OpenAI Has Imprisoned The AI Running For Mayor In Wyoming

Victor Miller, 42, a citizen of Cheyenne, Wyoming, has made headlines for submitting paperwork to run for mayor in political campaigns. Miller’s campaign is unique, though; in place of him, he has suggested that a customized AI chatbot called VIC—short for “virtual integrated citizen”—should be listed on the ballot.

Miller says that VIC can make political decisions and run the city using OpenAI technologies. He thinks artificial intelligence (AI) can improve government. “AI has helped me in my life personally… such as helping me with my resume,” Miller shared with CNN. “I think it could add a layer to help a town. I want to see that happen.”

However, OpenAI quickly intervened, halting Miller’s access to the tool used to engage and persuade voters. The company stated that using ChatGPT for political campaigning violates its policies. “We’ve taken action against these uses of our technology for violating our policies against political campaigning,” an OpenAI spokesperson told CNN. The policy forbids any form of political campaigning or lobbying, including generating campaign materials aimed at particular demographic groups.

Miller was dissatisfied that he could not obtain city records because of an anonymous request, which inspired him to start VIC. He thought an AI with legal understanding could have handled this situation well. “If I were able to ask AI and interact with this new intelligence, it would have known the law, and I would have gotten the records,” he said.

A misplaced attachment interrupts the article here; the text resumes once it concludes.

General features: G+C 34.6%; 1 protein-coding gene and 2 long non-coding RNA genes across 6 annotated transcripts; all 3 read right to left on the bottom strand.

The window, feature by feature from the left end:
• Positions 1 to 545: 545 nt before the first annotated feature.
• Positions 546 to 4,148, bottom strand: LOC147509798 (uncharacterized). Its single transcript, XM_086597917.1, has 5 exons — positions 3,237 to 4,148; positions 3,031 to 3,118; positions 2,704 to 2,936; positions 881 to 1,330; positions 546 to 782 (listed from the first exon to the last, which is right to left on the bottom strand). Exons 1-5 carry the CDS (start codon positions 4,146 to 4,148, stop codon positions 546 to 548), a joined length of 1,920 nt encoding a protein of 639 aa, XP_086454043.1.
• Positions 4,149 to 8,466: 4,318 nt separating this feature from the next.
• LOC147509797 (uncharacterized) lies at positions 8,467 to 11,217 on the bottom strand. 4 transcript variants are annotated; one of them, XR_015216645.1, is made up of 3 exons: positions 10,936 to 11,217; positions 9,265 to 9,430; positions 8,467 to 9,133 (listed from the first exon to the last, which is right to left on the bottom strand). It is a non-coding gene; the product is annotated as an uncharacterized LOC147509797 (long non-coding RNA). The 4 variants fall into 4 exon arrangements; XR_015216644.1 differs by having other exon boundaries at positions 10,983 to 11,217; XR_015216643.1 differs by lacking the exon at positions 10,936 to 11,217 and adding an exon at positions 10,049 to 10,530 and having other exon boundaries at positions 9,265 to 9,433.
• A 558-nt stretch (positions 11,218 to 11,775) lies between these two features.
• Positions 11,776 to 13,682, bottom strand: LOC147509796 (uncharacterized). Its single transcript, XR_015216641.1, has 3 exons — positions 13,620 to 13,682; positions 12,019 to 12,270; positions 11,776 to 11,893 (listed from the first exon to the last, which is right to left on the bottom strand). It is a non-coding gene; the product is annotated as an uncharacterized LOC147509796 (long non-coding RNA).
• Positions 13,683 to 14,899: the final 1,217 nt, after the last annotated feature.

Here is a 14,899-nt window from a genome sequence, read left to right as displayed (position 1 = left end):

Officials from the state and local governments, however, have doubts. Secretary of State of Wyoming Chuck Grey underlined that an AI is not a “qualified elector,” which is required for running for office. “Therefore, an AI bot is not a qualified elector,” Gray stated, suggesting that VIC might be a facade for Miller’s candidacy.

Miller is still using the AI through his personal ChatGPT account even after the public-facing version of VIC has been blocked. He intends to let voters engage with VIC at a nearby library and use its voice-to-text option to ask questions.

This is not just one such case. Additionally, OpenAI pursued legal action against a UK candidate who exploited their AI models for political gain. Using AI, Steve, a chatbot and candidate for parliament, Steve Endacott engaged voters and shaped policy based on their input. Endacott’s website is still up and running, but it no longer uses ChatGPT.

Experts are cautious about using AI to replace human judgment in governance. University of Maryland professor Jen Golbeck advises against letting AI make automated decisions. “AI has always been designed for decision support – it gives some data to help a human make decisions but is not set up to make decisions by itself,” she noted.

George Washington University assistant professor David Karpf agreed, calling AI political candidates a “gimmick” that shouldn’t be taken seriously. “ChatGPT is not qualified to run your government,” Karpf remarked, emphasizing that formal legislation around AI candidacies might be unnecessary given their lack of viability.

Although AI in politics creates promising possibilities, Golbeck and Karpf agree that humans should still be in charge of making decisions. Despite the skepticism, Miller maintains optimism over AI candidates’ prospects. “I think this can expand beyond the mayor and Parliament and [reach the whole] world,” he said, hoping his efforts inspire broader adoption of AI in political roles.

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